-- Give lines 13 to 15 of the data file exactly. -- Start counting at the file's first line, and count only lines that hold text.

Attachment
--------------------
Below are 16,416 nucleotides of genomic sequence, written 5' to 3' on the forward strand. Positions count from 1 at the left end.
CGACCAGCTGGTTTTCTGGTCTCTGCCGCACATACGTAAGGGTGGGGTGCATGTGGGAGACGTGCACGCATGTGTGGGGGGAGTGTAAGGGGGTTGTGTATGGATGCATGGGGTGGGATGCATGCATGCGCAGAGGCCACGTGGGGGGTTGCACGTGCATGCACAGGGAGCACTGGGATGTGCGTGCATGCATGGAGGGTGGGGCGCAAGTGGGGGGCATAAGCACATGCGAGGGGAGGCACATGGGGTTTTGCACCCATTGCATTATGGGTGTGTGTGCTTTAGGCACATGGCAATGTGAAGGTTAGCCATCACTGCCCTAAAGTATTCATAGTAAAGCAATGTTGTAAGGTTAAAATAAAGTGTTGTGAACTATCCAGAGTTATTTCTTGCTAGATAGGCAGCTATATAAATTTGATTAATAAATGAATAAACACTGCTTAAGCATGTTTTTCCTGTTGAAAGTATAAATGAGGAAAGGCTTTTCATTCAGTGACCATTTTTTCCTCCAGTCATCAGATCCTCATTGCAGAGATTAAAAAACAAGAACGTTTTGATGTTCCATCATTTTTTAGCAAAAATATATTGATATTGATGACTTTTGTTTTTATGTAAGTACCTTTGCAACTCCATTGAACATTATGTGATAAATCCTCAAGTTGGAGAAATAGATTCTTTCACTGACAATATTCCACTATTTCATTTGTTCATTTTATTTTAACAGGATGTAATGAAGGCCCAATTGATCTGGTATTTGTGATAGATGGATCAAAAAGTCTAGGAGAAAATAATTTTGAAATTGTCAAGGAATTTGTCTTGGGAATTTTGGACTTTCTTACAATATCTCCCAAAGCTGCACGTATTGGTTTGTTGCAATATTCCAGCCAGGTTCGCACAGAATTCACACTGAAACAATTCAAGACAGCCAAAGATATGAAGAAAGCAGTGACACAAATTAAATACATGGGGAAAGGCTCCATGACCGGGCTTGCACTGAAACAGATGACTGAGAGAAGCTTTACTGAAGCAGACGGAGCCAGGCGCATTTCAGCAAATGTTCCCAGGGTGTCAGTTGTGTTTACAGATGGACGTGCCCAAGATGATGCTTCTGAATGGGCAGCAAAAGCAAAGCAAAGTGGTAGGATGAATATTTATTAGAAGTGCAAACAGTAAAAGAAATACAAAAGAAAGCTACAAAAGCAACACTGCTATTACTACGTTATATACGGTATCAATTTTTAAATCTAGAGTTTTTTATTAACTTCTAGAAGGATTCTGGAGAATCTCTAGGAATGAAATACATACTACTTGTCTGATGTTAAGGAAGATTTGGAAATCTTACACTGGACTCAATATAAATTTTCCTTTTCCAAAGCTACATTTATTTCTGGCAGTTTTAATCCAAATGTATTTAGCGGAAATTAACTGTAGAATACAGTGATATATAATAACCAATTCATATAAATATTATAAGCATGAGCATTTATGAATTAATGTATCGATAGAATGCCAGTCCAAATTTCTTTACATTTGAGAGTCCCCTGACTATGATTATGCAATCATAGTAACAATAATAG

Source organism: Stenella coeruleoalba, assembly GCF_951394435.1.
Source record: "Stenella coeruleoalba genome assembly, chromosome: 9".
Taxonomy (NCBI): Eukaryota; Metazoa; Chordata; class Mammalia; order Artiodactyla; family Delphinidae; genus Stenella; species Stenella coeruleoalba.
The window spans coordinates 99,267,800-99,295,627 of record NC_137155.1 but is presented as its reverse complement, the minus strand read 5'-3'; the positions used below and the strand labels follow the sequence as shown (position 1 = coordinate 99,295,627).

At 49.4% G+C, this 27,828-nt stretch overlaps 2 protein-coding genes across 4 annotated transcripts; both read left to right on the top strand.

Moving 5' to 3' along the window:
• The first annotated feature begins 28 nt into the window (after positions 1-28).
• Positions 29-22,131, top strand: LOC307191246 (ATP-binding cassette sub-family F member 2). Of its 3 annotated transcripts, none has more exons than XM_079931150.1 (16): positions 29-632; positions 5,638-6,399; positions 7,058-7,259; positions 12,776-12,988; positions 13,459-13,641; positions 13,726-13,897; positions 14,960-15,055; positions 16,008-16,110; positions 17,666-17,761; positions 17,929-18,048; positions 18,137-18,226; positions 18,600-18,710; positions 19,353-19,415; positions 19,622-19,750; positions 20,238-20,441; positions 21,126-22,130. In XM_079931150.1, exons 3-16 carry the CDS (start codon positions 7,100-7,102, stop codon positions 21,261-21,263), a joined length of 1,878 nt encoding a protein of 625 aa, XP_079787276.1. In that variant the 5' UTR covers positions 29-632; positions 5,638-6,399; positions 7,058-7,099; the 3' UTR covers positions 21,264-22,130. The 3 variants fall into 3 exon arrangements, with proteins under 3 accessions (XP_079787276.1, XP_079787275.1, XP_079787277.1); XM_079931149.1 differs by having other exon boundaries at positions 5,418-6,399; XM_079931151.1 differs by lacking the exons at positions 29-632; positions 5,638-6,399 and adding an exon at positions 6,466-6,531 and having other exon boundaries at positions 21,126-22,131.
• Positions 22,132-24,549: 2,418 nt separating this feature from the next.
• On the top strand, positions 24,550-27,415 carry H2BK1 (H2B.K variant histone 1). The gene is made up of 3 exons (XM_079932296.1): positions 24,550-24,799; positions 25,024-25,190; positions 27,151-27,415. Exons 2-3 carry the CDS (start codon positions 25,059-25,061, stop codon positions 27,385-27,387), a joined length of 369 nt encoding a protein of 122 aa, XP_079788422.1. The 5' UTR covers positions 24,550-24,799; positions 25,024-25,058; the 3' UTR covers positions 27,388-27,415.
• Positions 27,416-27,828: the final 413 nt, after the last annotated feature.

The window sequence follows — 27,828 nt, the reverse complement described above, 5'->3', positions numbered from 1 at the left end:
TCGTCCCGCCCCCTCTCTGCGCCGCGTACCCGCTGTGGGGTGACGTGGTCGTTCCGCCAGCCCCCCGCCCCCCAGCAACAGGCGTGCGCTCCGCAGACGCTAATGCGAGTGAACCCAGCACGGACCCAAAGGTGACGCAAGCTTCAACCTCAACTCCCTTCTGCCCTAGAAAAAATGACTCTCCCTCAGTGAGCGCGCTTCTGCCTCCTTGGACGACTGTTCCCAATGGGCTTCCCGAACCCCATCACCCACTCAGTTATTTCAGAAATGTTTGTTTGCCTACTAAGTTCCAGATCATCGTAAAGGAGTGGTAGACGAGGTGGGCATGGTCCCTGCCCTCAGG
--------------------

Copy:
• Positions 27,416-27,828: the final 413 nt, after the last annotated feature.

The window sequence follows — 27,828 nt, the reverse complement described above, 5'->3', positions numbered from 1 at the left end:
TCGTCCCGCCCCCTCTCTGCGCCGCGTACCCGCTGTGGGGTGACGTGGTCGTTCCGCCAGCCCCCCGCCCCCCAGCAACAGGCGTGCGCTCCGCAGACGCTAATGCGAGTGAACCCAGCACGGACCCAAAGGTGACGCAAGCTTCAACCTCAACTCCCTTCTGCCCTAGAAAAAATGACTCTCCCTCAGTGAGCGCGCTTCTGCCTCCTTGGACGACTGTTCCCAATGGGCTTCCCGAACCCCATCACCCACTCAGTTATTTCAGAAATGTTTGTTTGCCTACTAAGTTCCAGATCATCGTAAAGGAGTGGTAGACGAGGTGGGCATGGTCCCTGCCCTCAGG